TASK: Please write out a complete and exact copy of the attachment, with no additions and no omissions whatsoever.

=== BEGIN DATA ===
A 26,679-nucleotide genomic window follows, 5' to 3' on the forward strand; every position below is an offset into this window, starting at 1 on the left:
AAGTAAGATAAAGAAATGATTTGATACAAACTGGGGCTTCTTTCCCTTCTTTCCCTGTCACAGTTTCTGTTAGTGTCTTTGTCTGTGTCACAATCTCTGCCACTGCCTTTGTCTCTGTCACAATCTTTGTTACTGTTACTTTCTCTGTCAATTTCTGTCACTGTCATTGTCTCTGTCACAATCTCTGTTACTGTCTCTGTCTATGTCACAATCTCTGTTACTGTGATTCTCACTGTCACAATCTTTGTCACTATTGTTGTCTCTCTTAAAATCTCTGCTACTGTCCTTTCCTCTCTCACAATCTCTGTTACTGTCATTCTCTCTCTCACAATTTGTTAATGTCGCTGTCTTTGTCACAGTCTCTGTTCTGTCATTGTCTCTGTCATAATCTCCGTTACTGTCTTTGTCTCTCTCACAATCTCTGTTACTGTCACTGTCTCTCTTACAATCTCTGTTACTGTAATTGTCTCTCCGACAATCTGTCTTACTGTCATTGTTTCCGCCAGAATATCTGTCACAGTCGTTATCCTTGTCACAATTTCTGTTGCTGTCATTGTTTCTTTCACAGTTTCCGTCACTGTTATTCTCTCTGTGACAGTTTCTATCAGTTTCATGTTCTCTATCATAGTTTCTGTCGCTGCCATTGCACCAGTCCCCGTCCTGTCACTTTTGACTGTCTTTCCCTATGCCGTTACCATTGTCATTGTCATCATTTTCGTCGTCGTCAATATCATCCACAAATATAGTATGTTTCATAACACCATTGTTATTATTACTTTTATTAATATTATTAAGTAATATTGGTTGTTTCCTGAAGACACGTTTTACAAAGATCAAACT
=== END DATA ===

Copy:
A 26,679-nucleotide genomic window follows, 5' to 3' on the forward strand; every position below is an offset into this window, starting at 1 on the left:
AAGTAAGATAAAGAAATGATTTGATACAAACTGGGGCTTCTTTCCCTTCTTTCCCTGTCACAGTTTCTGTTAGTGTCTTTGTCTGTGTCACAATCTCTGCCACTGCCTTTGTCTCTGTCACAATCTTTGTTACTGTTACTTTCTCTGTCAATTTCTGTCACTGTCATTGTCTCTGTCACAATCTCTGTTACTGTCTCTGTCTATGTCACAATCTCTGTTACTGTGATTCTCACTGTCACAATCTTTGTCACTATTGTTGTCTCTCTTAAAATCTCTGCTACTGTCCTTTCCTCTCTCACAATCTCTGTTACTGTCATTCTCTCTCTCACAATTTGTTAATGTCGCTGTCTTTGTCACAGTCTCTGTTCTGTCATTGTCTCTGTCATAATCTCCGTTACTGTCTTTGTCTCTCTCACAATCTCTGTTACTGTCACTGTCTCTCTTACAATCTCTGTTACTGTAATTGTCTCTCCGACAATCTGTCTTACTGTCATTGTTTCCGCCAGAATATCTGTCACAGTCGTTATCCTTGTCACAATTTCTGTTGCTGTCATTGTTTCTTTCACAGTTTCCGTCACTGTTATTCTCTCTGTGACAGTTTCTATCAGTTTCATGTTCTCTATCATAGTTTCTGTCGCTGCCATTGCACCAGTCCCCGTCCTGTCACTTTTGACTGTCTTTCCCTATGCCGTTACCATTGTCATTGTCATCATTTTCGTCGTCGTCAATATCATCCACAAATATAGTATGTTTCATAACACCATTGTTATTATTACTTTTATTAATATTATTAAGTAATATTGGTTGTTTCCTGAAGACACGTTTTACAAAGATCAAACT